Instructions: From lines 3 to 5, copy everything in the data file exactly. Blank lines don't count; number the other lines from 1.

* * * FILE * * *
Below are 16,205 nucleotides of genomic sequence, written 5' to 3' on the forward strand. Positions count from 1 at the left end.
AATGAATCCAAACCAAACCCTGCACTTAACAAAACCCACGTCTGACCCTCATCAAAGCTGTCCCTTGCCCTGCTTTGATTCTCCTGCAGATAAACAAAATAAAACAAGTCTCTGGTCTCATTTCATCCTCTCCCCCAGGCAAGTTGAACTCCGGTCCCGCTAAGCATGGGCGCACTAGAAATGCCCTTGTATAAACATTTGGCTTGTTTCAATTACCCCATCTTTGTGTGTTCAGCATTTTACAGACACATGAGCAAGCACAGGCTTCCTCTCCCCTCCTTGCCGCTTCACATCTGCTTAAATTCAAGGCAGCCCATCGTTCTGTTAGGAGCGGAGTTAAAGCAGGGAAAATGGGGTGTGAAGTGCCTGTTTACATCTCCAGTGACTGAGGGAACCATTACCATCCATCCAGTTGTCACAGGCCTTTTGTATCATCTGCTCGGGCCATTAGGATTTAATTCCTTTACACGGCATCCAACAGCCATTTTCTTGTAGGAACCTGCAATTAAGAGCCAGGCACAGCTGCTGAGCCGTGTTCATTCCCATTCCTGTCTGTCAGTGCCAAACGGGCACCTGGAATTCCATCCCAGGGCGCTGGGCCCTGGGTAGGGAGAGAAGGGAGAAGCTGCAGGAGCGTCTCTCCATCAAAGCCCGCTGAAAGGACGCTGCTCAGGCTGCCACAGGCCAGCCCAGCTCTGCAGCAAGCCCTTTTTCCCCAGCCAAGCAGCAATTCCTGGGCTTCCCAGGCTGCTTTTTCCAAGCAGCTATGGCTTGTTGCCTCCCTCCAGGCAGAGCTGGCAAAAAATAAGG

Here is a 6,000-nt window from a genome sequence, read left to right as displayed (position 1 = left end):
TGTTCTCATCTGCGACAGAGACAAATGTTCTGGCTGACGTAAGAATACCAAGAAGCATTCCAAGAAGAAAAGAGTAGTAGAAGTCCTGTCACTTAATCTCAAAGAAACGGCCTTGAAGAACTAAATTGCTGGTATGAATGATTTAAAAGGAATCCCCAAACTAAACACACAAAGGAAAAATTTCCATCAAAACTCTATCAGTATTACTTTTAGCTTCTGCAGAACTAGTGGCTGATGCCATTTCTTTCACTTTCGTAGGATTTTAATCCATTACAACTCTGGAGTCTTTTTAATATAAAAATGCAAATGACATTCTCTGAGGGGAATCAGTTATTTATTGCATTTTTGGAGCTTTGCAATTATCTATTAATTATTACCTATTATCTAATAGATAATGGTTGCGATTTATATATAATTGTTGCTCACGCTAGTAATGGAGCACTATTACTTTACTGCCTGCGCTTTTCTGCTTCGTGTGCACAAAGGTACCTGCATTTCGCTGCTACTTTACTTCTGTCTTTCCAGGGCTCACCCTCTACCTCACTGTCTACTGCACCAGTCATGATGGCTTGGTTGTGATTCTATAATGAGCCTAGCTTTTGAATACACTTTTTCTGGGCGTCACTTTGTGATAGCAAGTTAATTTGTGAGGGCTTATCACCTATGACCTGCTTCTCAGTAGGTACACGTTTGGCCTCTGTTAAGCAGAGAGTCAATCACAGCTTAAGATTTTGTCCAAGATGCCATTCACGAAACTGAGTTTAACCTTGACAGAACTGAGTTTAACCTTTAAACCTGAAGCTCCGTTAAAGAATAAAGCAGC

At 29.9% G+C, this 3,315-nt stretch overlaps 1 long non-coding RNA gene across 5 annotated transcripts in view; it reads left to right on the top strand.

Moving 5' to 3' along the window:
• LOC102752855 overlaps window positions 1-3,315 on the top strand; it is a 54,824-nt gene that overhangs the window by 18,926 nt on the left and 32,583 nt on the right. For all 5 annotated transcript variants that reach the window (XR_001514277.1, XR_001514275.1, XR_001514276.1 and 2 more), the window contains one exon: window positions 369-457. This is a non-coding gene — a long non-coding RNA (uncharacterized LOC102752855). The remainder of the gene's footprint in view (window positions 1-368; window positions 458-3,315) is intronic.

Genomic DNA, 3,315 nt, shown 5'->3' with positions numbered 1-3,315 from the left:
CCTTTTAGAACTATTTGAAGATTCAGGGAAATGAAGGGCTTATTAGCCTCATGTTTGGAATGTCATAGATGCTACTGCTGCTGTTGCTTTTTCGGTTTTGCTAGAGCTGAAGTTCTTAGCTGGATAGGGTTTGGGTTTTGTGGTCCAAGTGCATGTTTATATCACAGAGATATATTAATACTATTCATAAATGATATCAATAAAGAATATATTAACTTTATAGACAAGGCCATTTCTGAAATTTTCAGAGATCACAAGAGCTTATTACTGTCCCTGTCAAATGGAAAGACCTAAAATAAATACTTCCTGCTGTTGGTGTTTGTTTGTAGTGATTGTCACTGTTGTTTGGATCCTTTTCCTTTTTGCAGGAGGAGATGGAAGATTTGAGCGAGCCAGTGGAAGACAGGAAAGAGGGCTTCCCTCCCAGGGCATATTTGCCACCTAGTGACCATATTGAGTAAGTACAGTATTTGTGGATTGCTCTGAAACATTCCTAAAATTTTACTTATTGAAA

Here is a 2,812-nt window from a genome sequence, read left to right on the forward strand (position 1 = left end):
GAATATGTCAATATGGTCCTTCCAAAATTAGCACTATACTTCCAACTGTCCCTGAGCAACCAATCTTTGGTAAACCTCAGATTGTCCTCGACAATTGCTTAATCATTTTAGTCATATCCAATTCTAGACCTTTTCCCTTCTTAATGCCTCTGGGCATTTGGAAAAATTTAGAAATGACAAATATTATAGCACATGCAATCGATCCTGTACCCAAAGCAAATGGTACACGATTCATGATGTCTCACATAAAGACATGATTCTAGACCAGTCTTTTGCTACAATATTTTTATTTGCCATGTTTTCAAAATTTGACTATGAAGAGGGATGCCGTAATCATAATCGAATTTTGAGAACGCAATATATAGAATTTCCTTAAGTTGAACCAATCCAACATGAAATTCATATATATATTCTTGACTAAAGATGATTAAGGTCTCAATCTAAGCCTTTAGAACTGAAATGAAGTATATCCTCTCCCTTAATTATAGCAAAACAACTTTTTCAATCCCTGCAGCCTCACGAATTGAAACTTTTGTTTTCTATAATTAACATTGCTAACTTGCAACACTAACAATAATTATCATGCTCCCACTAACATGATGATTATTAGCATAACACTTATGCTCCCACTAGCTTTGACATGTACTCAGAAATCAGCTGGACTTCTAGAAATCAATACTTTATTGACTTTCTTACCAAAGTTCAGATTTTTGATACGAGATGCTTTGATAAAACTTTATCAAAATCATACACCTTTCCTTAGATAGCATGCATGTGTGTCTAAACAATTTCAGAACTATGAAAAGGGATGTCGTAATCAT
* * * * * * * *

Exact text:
Here is a 6,000-nt window from a genome sequence, read left to right as displayed (position 1 = left end):
TGTTCTCATCTGCGACAGAGACAAATGTTCTGGCTGACGTAAGAATACCAAGAAGCATTCCAAGAAGAAAAGAGTAGTAGAAGTCCTGTCACTTAATCTCAAAGAAACGGCCTTGAAGAACTAAATTGCTGGTATGAATGATTTAAAAGGAATCCCCAAACTAAACACACAAAGGAAAAATTTCCATCAAAACTCTATCAGTATTACTTTTAGCTTCTGCAGAACTAGTGGCTGATGCCATTTCTTTCACTTTCGTAGGATTTTAATCCATTACAACTCTGGAGTCTTTTTAATATAAAAATGCAAATGACATTCTCTGAGGGGAATCAGTTATTTATTGCATTTTTGGAGCTTTGCAATTATCTATTAATTATTACCTATTATCTAATAGATAATGGTTGCGATTTATATATAATTGTTGCTCACGCTAGTAATGGAGCACTATTACTTTACTGCCTGCGCTTTTCTGCTTCGTGTGCACAAAGGTACCTGCATTTCGCTGCTACTTTACTTCTGTCTTTCCAGGGCTCACCCTCTACCTCACTGTCTACTGCACCAGTCATGATGGCTTGGTTGTGATTCTATAATGAGCCTAGCTTTTGAATACACTTTTTCTGGGCGTCACTTTGTGATAGCAAGTTAATTTGTGAGGGCTTATCACCTATGACCTGCTTCTCAGTAGGTACACGTTTGGCCTCTGTTAAGCAGAGAGTCAATCACAGCTTAAGATTTTGTCCAAGATGCCATTCACGAAACTGAGTTTAACCTTGACAGAACTGAGTTTAACCTTTAAACCTGAAGCTCCGTTAAAGAATAAAGCAGC

At 29.9% G+C, this 3,315-nt stretch overlaps 1 long non-coding RNA gene across 5 annotated transcripts in view; it reads left to right on the top strand.